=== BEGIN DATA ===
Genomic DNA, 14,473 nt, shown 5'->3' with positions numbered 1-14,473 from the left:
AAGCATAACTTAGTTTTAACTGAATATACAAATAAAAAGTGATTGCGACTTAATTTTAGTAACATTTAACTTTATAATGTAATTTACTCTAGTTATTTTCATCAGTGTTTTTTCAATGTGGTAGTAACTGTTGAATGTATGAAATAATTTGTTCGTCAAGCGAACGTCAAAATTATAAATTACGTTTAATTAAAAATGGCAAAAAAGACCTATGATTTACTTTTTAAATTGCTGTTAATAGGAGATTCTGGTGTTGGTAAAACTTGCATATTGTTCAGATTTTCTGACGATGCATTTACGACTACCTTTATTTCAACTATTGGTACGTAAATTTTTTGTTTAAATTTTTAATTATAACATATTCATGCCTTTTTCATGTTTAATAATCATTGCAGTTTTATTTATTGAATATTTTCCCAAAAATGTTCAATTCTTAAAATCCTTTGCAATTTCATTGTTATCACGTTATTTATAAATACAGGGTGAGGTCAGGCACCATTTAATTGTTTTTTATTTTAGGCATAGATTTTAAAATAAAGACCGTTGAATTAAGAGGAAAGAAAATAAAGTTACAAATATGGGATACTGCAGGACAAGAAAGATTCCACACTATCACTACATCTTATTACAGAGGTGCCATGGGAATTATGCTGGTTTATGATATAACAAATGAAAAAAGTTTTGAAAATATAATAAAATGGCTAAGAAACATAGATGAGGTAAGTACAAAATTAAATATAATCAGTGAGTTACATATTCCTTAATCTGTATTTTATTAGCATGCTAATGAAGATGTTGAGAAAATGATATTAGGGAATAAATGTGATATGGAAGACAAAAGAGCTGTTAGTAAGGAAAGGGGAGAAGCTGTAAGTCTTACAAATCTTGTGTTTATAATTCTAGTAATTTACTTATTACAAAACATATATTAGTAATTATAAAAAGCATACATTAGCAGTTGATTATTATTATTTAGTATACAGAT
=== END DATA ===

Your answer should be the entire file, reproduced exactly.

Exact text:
Genomic DNA, 14,473 nt, shown 5'->3' with positions numbered 1-14,473 from the left:
AAGCATAACTTAGTTTTAACTGAATATACAAATAAAAAGTGATTGCGACTTAATTTTAGTAACATTTAACTTTATAATGTAATTTACTCTAGTTATTTTCATCAGTGTTTTTTCAATGTGGTAGTAACTGTTGAATGTATGAAATAATTTGTTCGTCAAGCGAACGTCAAAATTATAAATTACGTTTAATTAAAAATGGCAAAAAAGACCTATGATTTACTTTTTAAATTGCTGTTAATAGGAGATTCTGGTGTTGGTAAAACTTGCATATTGTTCAGATTTTCTGACGATGCATTTACGACTACCTTTATTTCAACTATTGGTACGTAAATTTTTTGTTTAAATTTTTAATTATAACATATTCATGCCTTTTTCATGTTTAATAATCATTGCAGTTTTATTTATTGAATATTTTCCCAAAAATGTTCAATTCTTAAAATCCTTTGCAATTTCATTGTTATCACGTTATTTATAAATACAGGGTGAGGTCAGGCACCATTTAATTGTTTTTTATTTTAGGCATAGATTTTAAAATAAAGACCGTTGAATTAAGAGGAAAGAAAATAAAGTTACAAATATGGGATACTGCAGGACAAGAAAGATTCCACACTATCACTACATCTTATTACAGAGGTGCCATGGGAATTATGCTGGTTTATGATATAACAAATGAAAAAAGTTTTGAAAATATAATAAAATGGCTAAGAAACATAGATGAGGTAAGTACAAAATTAAATATAATCAGTGAGTTACATATTCCTTAATCTGTATTTTATTAGCATGCTAATGAAGATGTTGAGAAAATGATATTAGGGAATAAATGTGATATGGAAGACAAAAGAGCTGTTAGTAAGGAAAGGGGAGAAGCTGTAAGTCTTACAAATCTTGTGTTTATAATTCTAGTAATTTACTTATTACAAAACATATATTAGTAATTATAAAAAGCATACATTAGCAGTTGATTATTATTATTTAGTATACAGAT